Here at theindiaphile we are huge fans of India’s greatest detective, the inimitable Vish Puri. Oh yes, there have been great literary detectives: Poirot, Miss Marple, Sherlock Holmes, but all of these pale into insignificance compared to Tarquin Hall’s iconic Punjabi super sleuth. Just now, the fourth in the seminal Puri series of novels has hit the shops. Titled The Case of the Love Commandos this episode sees Vish and his trusty operatives Tubelight and Facecream on the hunt for a missing boy and, like all of Tarquin Hall’s books marries humour with a sensitive and insightful look at modern India. If you haven’t yet discovered this bestselling series, now’s your chance.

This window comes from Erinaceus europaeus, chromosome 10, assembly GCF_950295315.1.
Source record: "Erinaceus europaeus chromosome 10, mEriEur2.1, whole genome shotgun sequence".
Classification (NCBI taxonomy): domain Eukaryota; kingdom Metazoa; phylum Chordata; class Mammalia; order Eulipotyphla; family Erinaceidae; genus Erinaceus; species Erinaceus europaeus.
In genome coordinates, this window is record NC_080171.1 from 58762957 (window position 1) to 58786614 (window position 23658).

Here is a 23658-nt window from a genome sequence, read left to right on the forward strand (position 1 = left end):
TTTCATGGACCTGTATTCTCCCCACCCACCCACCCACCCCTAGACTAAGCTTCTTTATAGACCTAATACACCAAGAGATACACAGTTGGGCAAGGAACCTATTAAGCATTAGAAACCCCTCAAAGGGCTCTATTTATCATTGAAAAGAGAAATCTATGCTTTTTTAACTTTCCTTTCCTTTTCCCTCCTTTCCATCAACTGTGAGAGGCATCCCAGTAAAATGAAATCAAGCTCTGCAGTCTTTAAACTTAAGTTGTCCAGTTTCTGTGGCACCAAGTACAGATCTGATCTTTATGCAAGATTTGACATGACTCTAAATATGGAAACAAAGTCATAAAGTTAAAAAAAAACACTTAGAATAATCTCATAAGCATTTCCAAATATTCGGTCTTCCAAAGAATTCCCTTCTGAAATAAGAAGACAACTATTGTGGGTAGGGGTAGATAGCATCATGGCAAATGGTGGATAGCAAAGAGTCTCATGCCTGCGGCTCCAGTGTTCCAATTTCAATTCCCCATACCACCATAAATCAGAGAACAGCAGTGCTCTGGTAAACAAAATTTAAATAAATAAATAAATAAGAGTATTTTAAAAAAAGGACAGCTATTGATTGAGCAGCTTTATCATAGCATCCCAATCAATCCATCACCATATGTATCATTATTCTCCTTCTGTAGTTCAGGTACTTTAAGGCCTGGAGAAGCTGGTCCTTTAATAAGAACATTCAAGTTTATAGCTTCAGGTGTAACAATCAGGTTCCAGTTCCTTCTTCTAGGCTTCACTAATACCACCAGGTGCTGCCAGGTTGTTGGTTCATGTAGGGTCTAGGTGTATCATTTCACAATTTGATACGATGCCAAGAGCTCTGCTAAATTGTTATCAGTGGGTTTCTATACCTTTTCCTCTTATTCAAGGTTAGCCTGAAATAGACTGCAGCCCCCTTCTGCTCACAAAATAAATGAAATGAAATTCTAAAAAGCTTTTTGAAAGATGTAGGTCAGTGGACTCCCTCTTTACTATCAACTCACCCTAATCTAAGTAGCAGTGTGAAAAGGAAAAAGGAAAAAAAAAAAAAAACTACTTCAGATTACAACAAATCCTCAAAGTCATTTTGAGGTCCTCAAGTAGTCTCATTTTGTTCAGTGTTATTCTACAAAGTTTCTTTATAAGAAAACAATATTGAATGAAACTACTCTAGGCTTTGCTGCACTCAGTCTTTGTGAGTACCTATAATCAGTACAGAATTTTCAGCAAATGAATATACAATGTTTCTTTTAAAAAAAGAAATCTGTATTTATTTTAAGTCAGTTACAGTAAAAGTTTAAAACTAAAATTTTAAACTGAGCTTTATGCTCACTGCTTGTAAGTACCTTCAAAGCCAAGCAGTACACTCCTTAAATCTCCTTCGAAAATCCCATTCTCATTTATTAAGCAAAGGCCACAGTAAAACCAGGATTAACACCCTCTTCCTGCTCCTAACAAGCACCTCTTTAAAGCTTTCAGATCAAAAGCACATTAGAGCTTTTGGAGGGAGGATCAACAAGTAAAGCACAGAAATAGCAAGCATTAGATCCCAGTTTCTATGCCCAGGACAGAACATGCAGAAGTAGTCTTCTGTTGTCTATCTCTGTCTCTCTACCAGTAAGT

Halls first Vish Puri books were superb: laugh out loud funny and showing the signs of a series which could really run. But with this fourth book, he’s upped the ante further. His descriptive writing paints a vivid and moving picture of India, the themes of caste inequality, arranged marriage and modernisation are woven sensitively into a tensely plotted page-turner. As a long term resident of India, Tarquin Hall conveys a genuine love of his homeland with a mischievous sense of satire. The dialogue here (Just he’s doing timepass.’ ) is a side-splitting approximation of the English spoken in India, and the detail: whizzing rickshaw chases, the sun breaking over the Taj Mahal, a peg of Royal Challenge taken in the ‘Gymkhana Club’, all evoke aspects of the country which will be true to anyone who has visited.